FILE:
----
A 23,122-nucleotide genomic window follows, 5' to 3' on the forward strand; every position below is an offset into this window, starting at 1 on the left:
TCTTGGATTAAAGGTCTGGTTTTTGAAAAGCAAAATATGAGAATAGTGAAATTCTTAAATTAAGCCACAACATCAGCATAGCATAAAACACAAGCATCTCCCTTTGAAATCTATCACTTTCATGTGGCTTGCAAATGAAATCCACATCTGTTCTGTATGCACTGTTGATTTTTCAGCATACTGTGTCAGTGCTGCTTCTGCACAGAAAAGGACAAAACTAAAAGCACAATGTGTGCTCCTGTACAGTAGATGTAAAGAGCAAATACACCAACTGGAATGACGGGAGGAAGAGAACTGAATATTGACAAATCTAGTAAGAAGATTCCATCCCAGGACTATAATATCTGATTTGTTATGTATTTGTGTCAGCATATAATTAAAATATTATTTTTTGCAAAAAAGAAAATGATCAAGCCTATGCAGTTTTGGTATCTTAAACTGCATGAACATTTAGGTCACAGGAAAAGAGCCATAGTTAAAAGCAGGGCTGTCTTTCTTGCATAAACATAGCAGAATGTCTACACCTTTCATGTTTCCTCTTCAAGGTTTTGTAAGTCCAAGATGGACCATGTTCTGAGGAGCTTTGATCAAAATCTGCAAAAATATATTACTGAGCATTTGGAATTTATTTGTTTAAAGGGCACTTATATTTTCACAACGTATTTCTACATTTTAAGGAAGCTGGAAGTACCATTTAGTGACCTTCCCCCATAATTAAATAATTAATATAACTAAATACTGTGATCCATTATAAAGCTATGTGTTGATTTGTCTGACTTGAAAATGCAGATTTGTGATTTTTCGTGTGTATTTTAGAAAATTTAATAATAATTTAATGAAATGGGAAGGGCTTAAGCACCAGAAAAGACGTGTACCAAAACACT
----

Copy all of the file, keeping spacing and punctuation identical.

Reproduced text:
A 23,122-nucleotide genomic window follows, 5' to 3' on the forward strand; every position below is an offset into this window, starting at 1 on the left:
TCTTGGATTAAAGGTCTGGTTTTTGAAAAGCAAAATATGAGAATAGTGAAATTCTTAAATTAAGCCACAACATCAGCATAGCATAAAACACAAGCATCTCCCTTTGAAATCTATCACTTTCATGTGGCTTGCAAATGAAATCCACATCTGTTCTGTATGCACTGTTGATTTTTCAGCATACTGTGTCAGTGCTGCTTCTGCACAGAAAAGGACAAAACTAAAAGCACAATGTGTGCTCCTGTACAGTAGATGTAAAGAGCAAATACACCAACTGGAATGACGGGAGGAAGAGAACTGAATATTGACAAATCTAGTAAGAAGATTCCATCCCAGGACTATAATATCTGATTTGTTATGTATTTGTGTCAGCATATAATTAAAATATTATTTTTTGCAAAAAAGAAAATGATCAAGCCTATGCAGTTTTGGTATCTTAAACTGCATGAACATTTAGGTCACAGGAAAAGAGCCATAGTTAAAAGCAGGGCTGTCTTTCTTGCATAAACATAGCAGAATGTCTACACCTTTCATGTTTCCTCTTCAAGGTTTTGTAAGTCCAAGATGGACCATGTTCTGAGGAGCTTTGATCAAAATCTGCAAAAATATATTACTGAGCATTTGGAATTTATTTGTTTAAAGGGCACTTATATTTTCACAACGTATTTCTACATTTTAAGGAAGCTGGAAGTACCATTTAGTGACCTTCCCCCATAATTAAATAATTAATATAACTAAATACTGTGATCCATTATAAAGCTATGTGTTGATTTGTCTGACTTGAAAATGCAGATTTGTGATTTTTCGTGTGTATTTTAGAAAATTTAATAATAATTTAATGAAATGGGAAGGGCTTAAGCACCAGAAAAGACGTGTACCAAAACACT